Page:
Catchers: Tips, Drills, Information, Catching Equipment, Catchers Gear

Ready Catchers Stance

Basic Skills

-Relaxed Stance

-Ready Stance

Setting Up






In-depth Skills Relays, Cutoffs, and Plays at Home


Calling A Game

Catching Bullpens

Covering Bases

Pre-Game Routine

Umpire Rapport

Misc. Situations and Plays


The ready stance is used when there are runners on base and/or two strikes on the batter. In both cases you need to be ready to block a wild pitch or quickly throw out a base runner.

The ready stance is simply a raised squat where the weight is now on the balls of your feet instead of the instep and your butt is slightly raised. This allows for quick reactions. Even though you are raised, keep low in your stance. Remember the umpire. Give your pitcher as much help as possible by allowing the umpire to see the entire zone. The distance between your feet will probably increase in a raised squat position. This is fine and expected.

Slightly Stagger Your Feet

One area where I see bad information being passed along is foot alignment. Foot alignment is very important in a ready stance. Your feet should be SLIGHTLY staggered. DO NOT stagger your feet more than a few inches from parallel. Some coaches teach their players to "cheat" with their feet over staggered. This is BAD and here's why. The reason coaches teach their players to over stagger their feet is to help in throwing out runners attempting to steal. This may help them set their feet quicker but it takes away from the catcher's ability to block wild pitches. Lining up in an extremely staggered stance forces the hips and the shoulders to NOT BE SQUARE to the pitcher. It is much harder for a catcher to turn his body and successfully block a pitch in the dirt. It is even harder to block a pitch in the dirt to either side of the catcher. A runner attempting to steal is trying to EARN that base and a catcher still has a great shot at throwing out the runner without cheating with his feet. Almost all bases are stolen off the pitcher, not the catcher. A runner on base will benefit from a catcher who is out of position (staggered feet) and is unable to block a ball in the dirt. Make the offense earn the base and do not give it away by being out of position.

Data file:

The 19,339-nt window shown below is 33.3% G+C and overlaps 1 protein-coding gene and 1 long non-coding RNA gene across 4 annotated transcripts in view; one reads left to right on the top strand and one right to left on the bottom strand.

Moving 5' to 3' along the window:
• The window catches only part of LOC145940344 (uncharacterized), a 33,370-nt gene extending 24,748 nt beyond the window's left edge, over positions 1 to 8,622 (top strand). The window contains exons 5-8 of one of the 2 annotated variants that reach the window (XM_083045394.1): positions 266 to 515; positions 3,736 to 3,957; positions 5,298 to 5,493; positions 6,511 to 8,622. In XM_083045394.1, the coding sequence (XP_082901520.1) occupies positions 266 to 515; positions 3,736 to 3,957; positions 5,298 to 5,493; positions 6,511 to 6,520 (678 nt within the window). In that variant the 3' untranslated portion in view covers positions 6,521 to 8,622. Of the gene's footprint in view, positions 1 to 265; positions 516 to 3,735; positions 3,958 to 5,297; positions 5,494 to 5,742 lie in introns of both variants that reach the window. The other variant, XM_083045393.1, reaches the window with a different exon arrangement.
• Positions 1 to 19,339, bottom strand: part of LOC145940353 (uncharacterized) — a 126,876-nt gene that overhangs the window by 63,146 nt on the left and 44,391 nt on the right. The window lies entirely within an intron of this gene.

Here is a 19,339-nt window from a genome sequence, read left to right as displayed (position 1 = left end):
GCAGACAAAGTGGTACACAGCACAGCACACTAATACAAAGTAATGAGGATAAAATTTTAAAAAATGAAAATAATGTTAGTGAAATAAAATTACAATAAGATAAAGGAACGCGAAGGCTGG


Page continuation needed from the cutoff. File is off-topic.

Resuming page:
GENERAL BASEBALL RULE: keys to winning baseball games - Making the opposing team earn bases and not giving away bases.

IMPORTANT POINT: Keep your hips and shoulders square to the pitcher and slightly stagger your feet!

Arm position and angle should be the same for both ready and relaxed stances. Arm position should be midway between a fully extended arm and a completely bent arm. The level of your elbow should still be below your mitt level.

Throwing Hand Behind Mitt

The throwing hand in the ready stance is directly behind the mitt in a fist. The throwing hand should not be touching the mitt but very close to it. Your hand will be safe from foul tips in this position. Having your throwing hand behind the mitt and NOT behind your shoe facilitates a quicker transition of the ball from your mitt to your throwing hand. This serves mainly as a method of finding the proper grip on the ball, which aids in throwing out runners attempting to steal. Also, with your hand behind your mitt, it is easier and quicker to get into the proper blocking position, which will be discussed in a later section.

KEYS: Ready Stance, Hips and Shoulders Square to Pitcher, Weight on Balls of Feet, Low Athletic Position, Arm Position, Palm Toward Pitcher, Target, Fist Behind Glove

Catching 101